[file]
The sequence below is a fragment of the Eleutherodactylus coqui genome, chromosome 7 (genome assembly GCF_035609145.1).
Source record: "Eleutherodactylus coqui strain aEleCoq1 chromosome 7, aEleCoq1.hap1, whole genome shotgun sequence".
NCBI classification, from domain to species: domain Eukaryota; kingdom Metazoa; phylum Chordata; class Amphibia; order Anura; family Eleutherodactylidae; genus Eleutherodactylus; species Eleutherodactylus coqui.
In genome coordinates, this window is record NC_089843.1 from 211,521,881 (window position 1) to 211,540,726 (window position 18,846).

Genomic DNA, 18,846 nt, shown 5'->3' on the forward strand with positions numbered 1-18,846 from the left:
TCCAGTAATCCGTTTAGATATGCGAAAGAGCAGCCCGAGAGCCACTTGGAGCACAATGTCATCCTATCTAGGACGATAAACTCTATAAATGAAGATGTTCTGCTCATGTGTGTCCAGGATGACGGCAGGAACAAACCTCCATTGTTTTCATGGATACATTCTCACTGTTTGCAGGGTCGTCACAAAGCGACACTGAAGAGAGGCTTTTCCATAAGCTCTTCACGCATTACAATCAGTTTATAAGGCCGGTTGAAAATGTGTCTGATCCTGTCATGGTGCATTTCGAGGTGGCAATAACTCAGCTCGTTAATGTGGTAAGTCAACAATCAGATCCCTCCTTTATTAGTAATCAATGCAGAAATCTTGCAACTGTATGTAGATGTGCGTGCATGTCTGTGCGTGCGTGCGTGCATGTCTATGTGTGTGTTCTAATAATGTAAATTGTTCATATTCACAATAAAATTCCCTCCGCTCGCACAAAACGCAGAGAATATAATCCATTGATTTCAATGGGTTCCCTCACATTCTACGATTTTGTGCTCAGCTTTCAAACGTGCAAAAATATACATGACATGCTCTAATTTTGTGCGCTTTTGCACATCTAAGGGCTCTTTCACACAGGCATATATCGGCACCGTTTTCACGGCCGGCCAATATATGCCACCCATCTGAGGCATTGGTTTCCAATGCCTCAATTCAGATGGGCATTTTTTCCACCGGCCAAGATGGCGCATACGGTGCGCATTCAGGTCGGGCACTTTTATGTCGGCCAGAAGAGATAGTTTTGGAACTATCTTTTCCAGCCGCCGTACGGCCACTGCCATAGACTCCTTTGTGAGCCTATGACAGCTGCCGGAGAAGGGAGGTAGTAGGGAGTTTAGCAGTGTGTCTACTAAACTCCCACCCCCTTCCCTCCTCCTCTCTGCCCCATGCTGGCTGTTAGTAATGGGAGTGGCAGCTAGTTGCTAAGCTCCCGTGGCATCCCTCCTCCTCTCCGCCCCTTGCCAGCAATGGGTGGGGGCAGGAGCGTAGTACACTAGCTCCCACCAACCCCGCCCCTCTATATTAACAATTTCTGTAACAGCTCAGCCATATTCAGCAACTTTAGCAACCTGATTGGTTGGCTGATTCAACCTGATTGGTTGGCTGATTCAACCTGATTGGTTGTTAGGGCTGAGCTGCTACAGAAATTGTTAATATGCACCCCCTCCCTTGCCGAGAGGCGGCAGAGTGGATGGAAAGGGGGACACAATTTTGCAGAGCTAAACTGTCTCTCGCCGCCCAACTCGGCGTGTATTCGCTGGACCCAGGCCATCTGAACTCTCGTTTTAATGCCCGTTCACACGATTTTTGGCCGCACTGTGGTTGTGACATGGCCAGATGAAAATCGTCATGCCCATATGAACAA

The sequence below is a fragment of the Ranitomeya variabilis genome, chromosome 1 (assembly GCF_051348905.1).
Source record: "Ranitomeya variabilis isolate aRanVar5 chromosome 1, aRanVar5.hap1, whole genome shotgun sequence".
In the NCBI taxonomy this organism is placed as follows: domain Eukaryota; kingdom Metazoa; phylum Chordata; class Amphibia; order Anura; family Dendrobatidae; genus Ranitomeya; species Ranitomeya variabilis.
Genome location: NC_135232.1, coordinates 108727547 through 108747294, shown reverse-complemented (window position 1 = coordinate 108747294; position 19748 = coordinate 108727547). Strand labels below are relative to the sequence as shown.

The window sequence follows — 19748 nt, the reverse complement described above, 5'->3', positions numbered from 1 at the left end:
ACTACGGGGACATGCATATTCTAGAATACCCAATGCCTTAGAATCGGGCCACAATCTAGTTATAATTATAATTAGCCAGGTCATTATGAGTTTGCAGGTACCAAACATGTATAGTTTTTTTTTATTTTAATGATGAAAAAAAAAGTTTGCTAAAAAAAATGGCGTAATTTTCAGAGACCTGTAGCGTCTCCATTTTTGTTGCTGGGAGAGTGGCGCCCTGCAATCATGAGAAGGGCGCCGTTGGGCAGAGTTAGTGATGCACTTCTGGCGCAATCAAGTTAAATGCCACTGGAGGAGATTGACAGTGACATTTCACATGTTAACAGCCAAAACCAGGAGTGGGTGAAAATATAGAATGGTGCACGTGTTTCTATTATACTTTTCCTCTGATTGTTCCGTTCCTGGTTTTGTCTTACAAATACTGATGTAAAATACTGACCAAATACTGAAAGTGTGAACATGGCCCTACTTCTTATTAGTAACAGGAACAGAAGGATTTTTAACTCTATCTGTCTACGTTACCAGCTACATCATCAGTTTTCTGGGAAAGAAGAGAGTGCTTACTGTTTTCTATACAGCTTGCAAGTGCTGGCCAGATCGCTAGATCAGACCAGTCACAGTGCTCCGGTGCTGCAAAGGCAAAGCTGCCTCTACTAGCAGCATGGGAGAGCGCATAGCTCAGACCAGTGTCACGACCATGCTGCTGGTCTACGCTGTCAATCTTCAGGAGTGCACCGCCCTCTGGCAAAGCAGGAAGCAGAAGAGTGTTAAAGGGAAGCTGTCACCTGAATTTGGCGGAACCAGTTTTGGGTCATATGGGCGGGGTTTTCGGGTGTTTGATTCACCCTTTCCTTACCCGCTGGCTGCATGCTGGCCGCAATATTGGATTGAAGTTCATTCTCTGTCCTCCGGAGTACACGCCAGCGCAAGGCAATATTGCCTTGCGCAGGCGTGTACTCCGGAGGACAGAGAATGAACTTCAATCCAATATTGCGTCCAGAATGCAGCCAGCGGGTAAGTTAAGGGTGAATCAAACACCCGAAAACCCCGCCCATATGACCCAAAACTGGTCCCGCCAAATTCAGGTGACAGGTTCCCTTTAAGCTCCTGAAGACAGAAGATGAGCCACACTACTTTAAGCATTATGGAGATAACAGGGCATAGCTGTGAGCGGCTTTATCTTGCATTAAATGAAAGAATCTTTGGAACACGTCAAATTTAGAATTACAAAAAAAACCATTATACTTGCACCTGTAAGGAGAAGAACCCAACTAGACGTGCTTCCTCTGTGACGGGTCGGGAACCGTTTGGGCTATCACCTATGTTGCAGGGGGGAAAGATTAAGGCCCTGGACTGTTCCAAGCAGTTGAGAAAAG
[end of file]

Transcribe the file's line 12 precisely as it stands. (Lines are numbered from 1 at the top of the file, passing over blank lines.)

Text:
ACTACGGGGACATGCATATTCTAGAATACCCAATGCCTTAGAATCGGGCCACAATCTAGTTATAATTATAATTAGCCAGGTCATTATGAGTTTGCAGGTACCAAACATGTATAGTTTTTTTTTATTTTAATGATGAAAAAAAAAGTTTGCTAAAAAAAATGGCGTAATTTTCAGAGACCTGTAGCGTCTCCATTTTTGTTGCTGGGAGAGTGGCGCCCTGCAATCATGAGAAGGGCGCCGTTGGGCAGAGTTAGTGATGCACTTCTGGCGCAATCAAGTTAAATGCCACTGGAGGAGATTGACAGTGACATTTCACATGTTAACAGCCAAAACCAGGAGTGGGTGAAAATATAGAATGGTGCACGTGTTTCTATTATACTTTTCCTCTGATTGTTCCGTTCCTGGTTTTGTCTTACAAATACTGATGTAAAATACTGACCAAATACTGAAAGTGTGAACATGGCCCTACTTCTTATTAGTAACAGGAACAGAAGGATTTTTAACTCTATCTGTCTACGTTACCAGCTACATCATCAGTTTTCTGGGAAAGAAGAGAGTGCTTACTGTTTTCTATACAGCTTGCAAGTGCTGGCCAGATCGCTAGATCAGACCAGTCACAGTGCTCCGGTGCTGCAAAGGCAAAGCTGCCTCTACTAGCAGCATGGGAGAGCGCATAGCTCAGACCAGTGTCACGACCATGCTGCTGGTCTACGCTGTCAATCTTCAGGAGTGCACCGCCCTCTGGCAAAGCAGGAAGCAGAAGAGTGTTAAAGGGAAGCTGTCACCTGAATTTGGCGGAACCAGTTTTGGGTCATATGGGCGGGGTTTTCGGGTGTTTGATTCACCCTTTCCTTACCCGCTGGCTGCATGCTGGCCGCAATATTGGATTGAAGTTCATTCTCTGTCCTCCGGAGTACACGCCAGCGCAAGGCAATATTGCCTTGCGCAGGCGTGTACTCCGGAGGACAGAGAATGAACTTCAATCCAATATTGCGTCCAGAATGCAGCCAGCGGGTAAGTTAAGGGTGAATCAAACACCCGAAAACCCCGCCCATATGACCCAAAACTGGTCCCGCCAAATTCAGGTGACAGGTTCCCTTTAAGCTCCTGAAGACAGAAGATGAGCCACACTACTTTAAGCATTATGGAGATAACAGGGCATAGCTGTGAGCGGCTTTATCTTGCATTAAATGAAAGAATCTTTGGAACACGTCAAATTTAGAATTACAAAAAAAACCATTATACTTGCACCTGTAAGGAGAAGAACCCAACTAGACGTGCTTCCTCTGTGACGGGTCGGGAACCGTTTGGGCTATCACCTATGTTGCAGGGGGGAAAGATTAAGGCCCTGGACTGTTCCAAGCAGTTGAGAAAAG